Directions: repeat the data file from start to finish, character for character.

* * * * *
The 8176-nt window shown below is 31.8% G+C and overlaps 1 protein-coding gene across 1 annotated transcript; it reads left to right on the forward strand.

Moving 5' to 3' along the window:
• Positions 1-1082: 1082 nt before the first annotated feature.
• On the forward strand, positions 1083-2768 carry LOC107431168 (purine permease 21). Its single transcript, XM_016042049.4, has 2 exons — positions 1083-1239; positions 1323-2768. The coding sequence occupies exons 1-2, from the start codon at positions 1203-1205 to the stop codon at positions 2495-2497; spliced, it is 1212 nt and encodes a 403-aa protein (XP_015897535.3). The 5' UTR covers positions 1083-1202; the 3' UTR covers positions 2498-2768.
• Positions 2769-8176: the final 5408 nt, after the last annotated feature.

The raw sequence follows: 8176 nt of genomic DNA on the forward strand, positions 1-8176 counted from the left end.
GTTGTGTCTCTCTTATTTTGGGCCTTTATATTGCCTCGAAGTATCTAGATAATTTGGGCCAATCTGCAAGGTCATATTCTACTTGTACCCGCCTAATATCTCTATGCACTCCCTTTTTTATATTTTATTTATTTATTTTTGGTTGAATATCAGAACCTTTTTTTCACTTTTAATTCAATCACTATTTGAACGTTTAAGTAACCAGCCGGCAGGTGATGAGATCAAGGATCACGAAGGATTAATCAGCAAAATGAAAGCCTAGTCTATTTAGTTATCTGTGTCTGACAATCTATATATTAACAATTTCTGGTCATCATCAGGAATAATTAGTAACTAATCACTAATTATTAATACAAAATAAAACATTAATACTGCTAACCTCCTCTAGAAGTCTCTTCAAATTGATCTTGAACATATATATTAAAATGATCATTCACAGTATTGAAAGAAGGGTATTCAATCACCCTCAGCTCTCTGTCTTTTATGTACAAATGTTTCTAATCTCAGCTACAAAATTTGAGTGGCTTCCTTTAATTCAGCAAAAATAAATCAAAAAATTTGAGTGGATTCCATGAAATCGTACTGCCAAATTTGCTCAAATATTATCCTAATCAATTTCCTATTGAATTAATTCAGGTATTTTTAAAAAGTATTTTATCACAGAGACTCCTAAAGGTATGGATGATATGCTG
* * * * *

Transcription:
The 8176-nt window shown below is 31.8% G+C and overlaps 1 protein-coding gene across 1 annotated transcript; it reads left to right on the forward strand.

Moving 5' to 3' along the window:
• Positions 1-1082: 1082 nt before the first annotated feature.
• On the forward strand, positions 1083-2768 carry LOC107431168 (purine permease 21). Its single transcript, XM_016042049.4, has 2 exons — positions 1083-1239; positions 1323-2768. The coding sequence occupies exons 1-2, from the start codon at positions 1203-1205 to the stop codon at positions 2495-2497; spliced, it is 1212 nt and encodes a 403-aa protein (XP_015897535.3). The 5' UTR covers positions 1083-1202; the 3' UTR covers positions 2498-2768.
• Positions 2769-8176: the final 5408 nt, after the last annotated feature.

The raw sequence follows: 8176 nt of genomic DNA on the forward strand, positions 1-8176 counted from the left end.
GTTGTGTCTCTCTTATTTTGGGCCTTTATATTGCCTCGAAGTATCTAGATAATTTGGGCCAATCTGCAAGGTCATATTCTACTTGTACCCGCCTAATATCTCTATGCACTCCCTTTTTTATATTTTATTTATTTATTTTTGGTTGAATATCAGAACCTTTTTTTCACTTTTAATTCAATCACTATTTGAACGTTTAAGTAACCAGCCGGCAGGTGATGAGATCAAGGATCACGAAGGATTAATCAGCAAAATGAAAGCCTAGTCTATTTAGTTATCTGTGTCTGACAATCTATATATTAACAATTTCTGGTCATCATCAGGAATAATTAGTAACTAATCACTAATTATTAATACAAAATAAAACATTAATACTGCTAACCTCCTCTAGAAGTCTCTTCAAATTGATCTTGAACATATATATTAAAATGATCATTCACAGTATTGAAAGAAGGGTATTCAATCACCCTCAGCTCTCTGTCTTTTATGTACAAATGTTTCTAATCTCAGCTACAAAATTTGAGTGGCTTCCTTTAATTCAGCAAAAATAAATCAAAAAATTTGAGTGGATTCCATGAAATCGTACTGCCAAATTTGCTCAAATATTATCCTAATCAATTTCCTATTGAATTAATTCAGGTATTTTTAAAAAGTATTTTATCACAGAGACTCCTAAAGGTATGGATGATATGCTG